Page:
Kannapolis denies controversial rezoning
By Hugh Fisher
KANNAPOLIS — A request to rezone an acre of land on Winecoff School Road was denied after lengthy discussion at Monday’s Kannapolis City Council meeting failed to reveal exactly what the applicant planned to do with the parcel.
Last month, the Kannapolis Planning and Zoning Commission denied a change in zoning for about one acre of land located adjacent to houses in the 500 block of Winecoff School Road.
The vote was 4-to-2 to deny the bid. Without a supermajority vote, such a case is automatically sent to the City Council for a final decision.
The parcel currently doesn’t have a street address. Aerial photos show a vacant grass lot surrounded by homes.
But some adjoining parcels have business zoning, even those currently used as residences.
Planning Director Ben Warren said the property, currently owned by F&M Bank, is under contract.
The potential buyer, Premier Holding Co., requested straight rezoning to B-1, Neighborhood Commercial/ Office from residential.
Under the straight rezoning process, the applicant doesn’t have to state what he or she will do with the land if it’s rezoned.
And neither Joe Strickland, representative of Premier Holding, nor broker Jack Thomas would disclose their plans.
Instead, there were references to “a national franchise” and some general details about how many people, and how much revenue, they hoped the business would generate.
“It is our intention to build a 9,000-square-foot building on this property,” Strickland said.
He said the proposed business would employ two full-time and two part-time employees and would be open from 9 a.m. to 9 p.m.
He also said that local residents would be able to have “their daily essential needs” met there.
Thomas said that his client wasn’t planning to build a “service station” or a “beer joint.”
And he said the time had come for a change in the zoning and in the surrounding neighborhood.
But neither man would say even the general type of business.
“There’s several of them in the area … My negotiations are still ongoing,” Strickland said.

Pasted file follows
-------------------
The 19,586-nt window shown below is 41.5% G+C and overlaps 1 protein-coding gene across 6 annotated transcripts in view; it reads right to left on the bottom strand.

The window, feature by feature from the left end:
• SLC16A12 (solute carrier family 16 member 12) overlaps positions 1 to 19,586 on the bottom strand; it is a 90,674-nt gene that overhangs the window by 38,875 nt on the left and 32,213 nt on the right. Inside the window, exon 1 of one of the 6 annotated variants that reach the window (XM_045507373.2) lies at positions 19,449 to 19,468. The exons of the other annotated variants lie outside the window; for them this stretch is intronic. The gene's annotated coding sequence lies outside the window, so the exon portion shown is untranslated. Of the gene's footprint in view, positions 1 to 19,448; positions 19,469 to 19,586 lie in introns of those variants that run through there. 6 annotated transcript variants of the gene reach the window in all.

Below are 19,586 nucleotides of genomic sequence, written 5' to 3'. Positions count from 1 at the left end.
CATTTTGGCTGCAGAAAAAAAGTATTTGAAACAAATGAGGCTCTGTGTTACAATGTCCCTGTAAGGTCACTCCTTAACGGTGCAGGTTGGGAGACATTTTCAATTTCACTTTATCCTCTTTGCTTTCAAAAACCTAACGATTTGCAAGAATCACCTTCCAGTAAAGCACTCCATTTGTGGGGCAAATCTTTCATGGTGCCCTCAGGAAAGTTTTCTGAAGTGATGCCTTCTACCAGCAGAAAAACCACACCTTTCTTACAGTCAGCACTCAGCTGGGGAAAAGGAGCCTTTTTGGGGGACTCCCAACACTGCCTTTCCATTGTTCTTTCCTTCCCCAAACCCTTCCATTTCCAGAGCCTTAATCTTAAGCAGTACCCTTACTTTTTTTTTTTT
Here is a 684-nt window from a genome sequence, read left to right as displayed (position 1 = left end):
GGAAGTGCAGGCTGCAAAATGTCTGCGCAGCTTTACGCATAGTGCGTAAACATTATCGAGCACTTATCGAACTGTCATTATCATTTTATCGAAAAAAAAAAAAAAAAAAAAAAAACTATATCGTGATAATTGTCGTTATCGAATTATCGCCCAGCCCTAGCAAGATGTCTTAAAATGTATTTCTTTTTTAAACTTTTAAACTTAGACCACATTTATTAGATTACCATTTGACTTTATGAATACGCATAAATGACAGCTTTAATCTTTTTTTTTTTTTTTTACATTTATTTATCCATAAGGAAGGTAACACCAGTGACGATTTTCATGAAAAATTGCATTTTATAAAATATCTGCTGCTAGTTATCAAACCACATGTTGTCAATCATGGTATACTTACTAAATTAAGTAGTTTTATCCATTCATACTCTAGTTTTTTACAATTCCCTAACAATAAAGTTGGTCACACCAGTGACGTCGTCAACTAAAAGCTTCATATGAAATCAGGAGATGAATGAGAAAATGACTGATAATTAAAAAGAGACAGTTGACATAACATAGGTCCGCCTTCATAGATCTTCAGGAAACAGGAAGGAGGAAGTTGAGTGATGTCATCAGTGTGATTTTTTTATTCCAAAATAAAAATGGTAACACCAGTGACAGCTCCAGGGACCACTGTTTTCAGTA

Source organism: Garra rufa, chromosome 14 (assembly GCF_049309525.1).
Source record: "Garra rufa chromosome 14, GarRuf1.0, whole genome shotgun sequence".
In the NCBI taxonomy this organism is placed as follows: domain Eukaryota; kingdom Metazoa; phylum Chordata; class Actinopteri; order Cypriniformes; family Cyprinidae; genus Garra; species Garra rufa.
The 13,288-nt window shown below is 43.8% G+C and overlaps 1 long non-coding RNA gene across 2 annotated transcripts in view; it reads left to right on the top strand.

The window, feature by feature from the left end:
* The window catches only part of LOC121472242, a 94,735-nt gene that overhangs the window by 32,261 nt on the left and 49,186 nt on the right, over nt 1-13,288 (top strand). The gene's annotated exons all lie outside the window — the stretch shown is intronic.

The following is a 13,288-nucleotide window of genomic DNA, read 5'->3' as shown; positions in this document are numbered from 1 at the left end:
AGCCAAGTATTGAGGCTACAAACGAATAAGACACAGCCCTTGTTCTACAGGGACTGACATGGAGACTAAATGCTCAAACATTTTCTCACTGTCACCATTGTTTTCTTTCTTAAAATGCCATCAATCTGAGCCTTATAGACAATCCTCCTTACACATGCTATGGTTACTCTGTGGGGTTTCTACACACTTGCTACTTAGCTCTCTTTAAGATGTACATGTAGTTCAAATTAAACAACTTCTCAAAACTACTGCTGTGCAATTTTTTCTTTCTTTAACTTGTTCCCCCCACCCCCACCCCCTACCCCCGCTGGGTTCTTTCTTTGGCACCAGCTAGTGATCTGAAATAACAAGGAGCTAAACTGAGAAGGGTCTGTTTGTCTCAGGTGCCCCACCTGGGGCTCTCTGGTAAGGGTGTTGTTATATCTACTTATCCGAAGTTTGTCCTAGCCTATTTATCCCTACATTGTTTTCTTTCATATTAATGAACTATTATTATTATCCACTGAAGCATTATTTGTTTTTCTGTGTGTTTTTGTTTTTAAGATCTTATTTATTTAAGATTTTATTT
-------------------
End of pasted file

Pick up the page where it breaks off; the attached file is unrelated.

“I would hate to give information that might come back to hinder me in my future negotiations.”
Warren said that the city’s land use plan shows an intention to rezone the area for business.
But five residents of the neighborhood asked the council not to allow the new zoning.
Michelle Riley, of 515 Winecoff School Road, lives adjacent to the property. “Our driveway is on that side of the lot,” she said.
If a business was built there, she said, her kids be able to go outside and play as they do now.
“We understand the planning, we understand that is where the area wants to go. We don’t think this is the time,” Riley said.
Chris Spears, of 503 Winecoff School Road, said he spoke on behalf of several owners.
“I plan on living there for as long as the good Lord lets me live,” Spears said. “I would ask that you not approve this because this is a family neighborhood.”
Since the Food Lion shopping center nearby was constructed, Spears said, crime and traffic have increased.
“And I can’t tell you how many wrecks I’ve seen in the ditch in front of that property,” Spears said, referring to the parcel up for rezoning.
Other residents echoed those concerns, also mentioning empty parcels of land in the Food Lion shopping center and empty businesses further up Winecoff School Road.
“I’ve lived there all my life,” Jared McGuire, of 512 Winecoff School Road, said. “It’s always been residential.”
The vote to deny the zoning change was unanimous.
“I don’t deny the fact that it’s appropriate that this area should be eventually rezoned,” Councilman Gene McCombs said. “To do it in small pieces is what bothers me.”
Councilman Ken Geathers said he couldn’t support the request because it was unclear what business would actually go there.
“We can’t put that on those folks when we don’t know what it is,” Geathers said, referring to neighborhood residents.
Strickland left immediately after the vote and could not be reached for comment following the meeting.
In other business
In other business before the Kannapolis City Council:
• The council unanimously approved a voluntary annexation request for approximately 97 acres on N.C. 73.
The parcel is the site planned for a private Catholic high school to be operated by the Diocese of Charlotte.
Action on the petition had been tabled since last month due to the need to investigate a gravel mining permit formerly held for the site.
Planning Director Ben Warren said that inquiry was on its way to a conclusion.
• Members unanimously approved the 2011-12 Community Development Block Grant action plan.
The plan allocates federal funds to revitalize low-income neighborhoods.
• The council unanimously voted to adopt a tax collection program for the city, taking over that task from Rowan and Cabarrus counties.
Collecting its own taxes will save the city about $88,000 a year.
• Council members voted unanimously to reappoint Darrell Hinnant to the board of directors of the Water and Sewer Authority of Cabarrus County.
Contact Hugh Fisher via the editor’s desk at 704-797-4244.